Some investors and developers view bitcoin’s blockchain as a safer long-term basis for creating tokens and applications in the wake of the crypto carnage that followed the collapse of high-profile firms like FTX and a general flight from riskier assets, according to market players.

“People have seen what is possible with other blockchains and they want it on bitcoin, as the oldest network, bitcoin has a track record that people can trust,” said Alex Miller, CEO at bitcoin developer network Hiro.

Still, the BRC-20 frenzy has been volatile.

The total value of these tokens – which are typically traded in secondary markets, particularly decentralized exchanges – exceeded $1 billion in early May, but has since fallen back to $446 million, according to tracker BRC-20.io.

INSCRIBED ON SATOSHI

As bitcoin’s blockchain wasn’t originally developed to support a crypto ecosystem, unlike Ethereum and Solana, BRC-20 tokens are created using ordinals theory, which allows data to be inscribed on each satoshi – the smallest denomination of bitcoin, or one hundred millionth.

“There isn’t much utility when it comes to BRC-20 tokens and Ordinals,” said CJ Reim, contributor at blockchain firm CoreDAO, though he sees the trend as “promising” in terms of interest in building products on the bitcoin blockchain.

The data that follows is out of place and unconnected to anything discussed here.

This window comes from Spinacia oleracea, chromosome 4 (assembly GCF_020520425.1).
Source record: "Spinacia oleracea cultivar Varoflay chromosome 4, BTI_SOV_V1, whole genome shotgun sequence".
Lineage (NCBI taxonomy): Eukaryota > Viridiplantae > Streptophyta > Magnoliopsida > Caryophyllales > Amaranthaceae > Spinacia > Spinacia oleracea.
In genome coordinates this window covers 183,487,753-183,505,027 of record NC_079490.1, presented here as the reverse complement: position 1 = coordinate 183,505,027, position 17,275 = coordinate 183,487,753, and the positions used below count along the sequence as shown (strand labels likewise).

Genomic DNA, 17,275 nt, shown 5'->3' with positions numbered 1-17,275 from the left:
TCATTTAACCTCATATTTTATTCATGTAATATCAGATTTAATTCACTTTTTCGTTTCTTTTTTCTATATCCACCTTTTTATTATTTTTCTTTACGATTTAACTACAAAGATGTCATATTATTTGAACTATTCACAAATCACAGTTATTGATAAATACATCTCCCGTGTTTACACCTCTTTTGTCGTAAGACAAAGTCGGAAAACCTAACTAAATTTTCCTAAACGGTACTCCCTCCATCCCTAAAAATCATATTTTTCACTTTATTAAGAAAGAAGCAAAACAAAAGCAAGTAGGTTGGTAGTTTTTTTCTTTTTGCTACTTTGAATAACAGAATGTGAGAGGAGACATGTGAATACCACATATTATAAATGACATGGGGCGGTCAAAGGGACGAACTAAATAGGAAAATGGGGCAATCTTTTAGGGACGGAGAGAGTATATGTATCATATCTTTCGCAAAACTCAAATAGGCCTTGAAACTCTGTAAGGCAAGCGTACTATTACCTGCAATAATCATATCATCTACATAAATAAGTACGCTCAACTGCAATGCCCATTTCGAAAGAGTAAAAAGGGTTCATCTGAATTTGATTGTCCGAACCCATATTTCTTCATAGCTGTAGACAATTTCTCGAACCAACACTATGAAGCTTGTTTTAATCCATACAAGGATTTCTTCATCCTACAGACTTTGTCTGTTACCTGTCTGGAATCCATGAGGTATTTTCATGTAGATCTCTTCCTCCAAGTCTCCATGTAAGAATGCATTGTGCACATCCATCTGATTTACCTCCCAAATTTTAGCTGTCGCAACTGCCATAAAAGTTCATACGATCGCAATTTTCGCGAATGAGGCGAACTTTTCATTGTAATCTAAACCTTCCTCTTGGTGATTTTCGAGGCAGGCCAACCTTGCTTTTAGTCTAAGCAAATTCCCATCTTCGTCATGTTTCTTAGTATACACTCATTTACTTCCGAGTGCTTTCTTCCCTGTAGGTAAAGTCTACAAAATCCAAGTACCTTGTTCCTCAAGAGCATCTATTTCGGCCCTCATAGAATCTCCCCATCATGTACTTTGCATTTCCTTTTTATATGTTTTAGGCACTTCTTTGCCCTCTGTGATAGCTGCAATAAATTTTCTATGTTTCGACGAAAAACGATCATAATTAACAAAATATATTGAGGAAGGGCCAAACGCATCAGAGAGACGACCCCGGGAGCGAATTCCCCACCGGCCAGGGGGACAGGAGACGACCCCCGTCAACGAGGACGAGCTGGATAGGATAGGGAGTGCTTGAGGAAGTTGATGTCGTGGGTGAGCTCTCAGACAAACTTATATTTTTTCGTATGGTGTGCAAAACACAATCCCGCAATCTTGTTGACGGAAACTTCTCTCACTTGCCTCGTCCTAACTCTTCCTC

The race to create these new coins hasn’t had a significant impact on the price of bitcoin, which has been trading under $30,000 since mid-April.

The rapid creation of BRC-20 tokens hasn’t been without contention, with detractors saying the issuance of these tokens has made it more difficult for users who want to use bitcoin for its originally intended purposes.

“Gas” fees, or transactions costs on the bitcoin blockchain have soared over the past month, with the total dollar-denominated fees paid per day touching near a new all-time-high of $17.8 million per day, according to Glassnode data.

The median transaction fee spiked as high as $30.91 versus a range of 90 cents and $4.23 between January and May 1, Blockchain.com data showed.

The network has also slowed considerably. The congestion was so acute, that the world’s largest crypto exchange Binance had to briefly pause bitcoin withdrawals on May 7.

“Although congestion has eased somewhat, it is still elevated and at its peak users were waiting over 30 hours for transactions to be confirmed,” said Nauman Sheikh, head of treasury management at digital asset investment manager Wave Digital Assets.

“This has pushed the limitations of bitcoin’s technology.”

 

(Reporting by Lisa Mattackal and Medha Singh in Bengaluru; Editing by Pravin Char)

Global Banking & Finance Review

 

Why waste money on news and opinions when you can access them for free?

Take advantage of our newsletter subscription and stay informed on the go!


By submitting this form, you are consenting to receive marketing emails from: Global Banking & Finance Review │ Banking │ Finance │ Technology. You can revoke your consent to receive emails at any time by using the SafeUnsubscribe® link, found at the bottom of every email. Emails are serviced by Constant Contact

Recent Post